I’m a PhD candidate in the linguistics department at UCLA. I’m advised primarily by Bruce Hayes, and I also work with Megha Sundara, Tim Hunter and Jesse Harris. I’m affiliated with the UCLA Phonetics Lab, the UCLA Language Acquisition Lab, and the UCLA Language Processing Lab.
My CV can be found here.
My research is in theoretical, computational, and experimental phonology, with particular interest in learning/acquisition, the representation of overlapping and interacting phonological processes, and phonology’s interfaces with (morpho)syntax and the lexicon.
- My dissertation is on Lexical Conservatism (Steriade 1997), and examines the influence of a word’s morphological relatives on how it participates in forming novel words. For example, why rémedy + -able = remédiable, but párody + -able = párodiable? Check out this draft to find out (feedback welcome!).
- Constraint cumulativity is also the topic of a major line of research; see papers here (accepted for publication in Phonology), here (resubmitted to Glossa, with Adam Albright – MIT), and here (accepted to Laboratory Phonology, with Shigeto Kawahara – Keio U.).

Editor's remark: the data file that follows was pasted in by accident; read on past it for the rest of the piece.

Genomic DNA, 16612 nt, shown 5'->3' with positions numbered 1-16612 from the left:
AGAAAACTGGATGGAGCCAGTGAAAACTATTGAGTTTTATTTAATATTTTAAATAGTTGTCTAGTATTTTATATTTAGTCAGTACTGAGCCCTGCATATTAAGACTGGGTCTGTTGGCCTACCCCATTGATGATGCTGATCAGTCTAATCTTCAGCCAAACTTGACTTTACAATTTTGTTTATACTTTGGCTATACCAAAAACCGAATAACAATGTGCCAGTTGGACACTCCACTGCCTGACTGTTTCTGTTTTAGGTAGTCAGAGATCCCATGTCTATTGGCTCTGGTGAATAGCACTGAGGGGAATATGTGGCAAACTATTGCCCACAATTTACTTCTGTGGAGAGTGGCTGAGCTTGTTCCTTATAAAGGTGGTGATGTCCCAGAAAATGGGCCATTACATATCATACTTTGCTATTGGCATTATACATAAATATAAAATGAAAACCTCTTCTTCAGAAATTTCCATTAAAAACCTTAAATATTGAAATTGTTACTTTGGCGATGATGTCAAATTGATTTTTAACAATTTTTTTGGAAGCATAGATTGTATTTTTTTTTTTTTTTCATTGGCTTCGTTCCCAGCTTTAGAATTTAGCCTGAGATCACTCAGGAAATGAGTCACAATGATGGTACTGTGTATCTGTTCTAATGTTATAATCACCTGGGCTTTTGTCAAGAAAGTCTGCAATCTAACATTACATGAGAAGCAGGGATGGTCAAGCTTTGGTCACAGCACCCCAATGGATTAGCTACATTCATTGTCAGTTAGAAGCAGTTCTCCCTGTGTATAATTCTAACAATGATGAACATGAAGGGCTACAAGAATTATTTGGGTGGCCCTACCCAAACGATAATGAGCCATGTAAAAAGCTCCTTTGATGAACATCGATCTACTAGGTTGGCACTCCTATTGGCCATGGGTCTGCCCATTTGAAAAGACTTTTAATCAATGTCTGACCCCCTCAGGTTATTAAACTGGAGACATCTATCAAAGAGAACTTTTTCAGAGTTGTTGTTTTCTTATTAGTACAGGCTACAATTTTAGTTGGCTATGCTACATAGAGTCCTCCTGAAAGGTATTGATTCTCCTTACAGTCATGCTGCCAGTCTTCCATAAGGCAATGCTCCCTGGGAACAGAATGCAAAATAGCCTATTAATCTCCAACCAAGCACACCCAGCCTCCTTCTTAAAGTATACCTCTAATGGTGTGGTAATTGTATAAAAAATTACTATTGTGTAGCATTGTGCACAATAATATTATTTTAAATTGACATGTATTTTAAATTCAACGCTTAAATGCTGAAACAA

- Phonological influences on syntax are something I think a lot about; see here (published in Language, with Bruce Hayes – UCLA).
Methodologically, I make use of whatever tools are needed for the job: right now, this means computational modeling (Bayesian and otherwise), corpus methods, online surveys of understudied languages, and laboratory experiments of all types.
Teaching evaluations can be found here.
Feel free to get in touch: first initial last name æt ucla dot edu.
- New preprint with Megha Sundara, Z.L. Zhou, Hironori Katsuda, and Jeremy Steffman, “Infants’ developing sensitivity to native language phonotactics: A Meta-analysis” [lingbuzz]
- Very excited to share that from January 2022, I’ll be a postdoc in the Computational Psycholinguistics Lab at MIT BCS, supervised by Roger Levy, and working on a project on working at the intersection of linguistics, cognitive science, and NLP on low-resource languages in collaboration with the MIT-IBM Watson AI Lab.
- New paper with Jesse Harris and Amanda Rysling out now in Proceedings of CogSci: “The online advantage of repairing metrical structure: Stress shift in pupillometry” [pdf]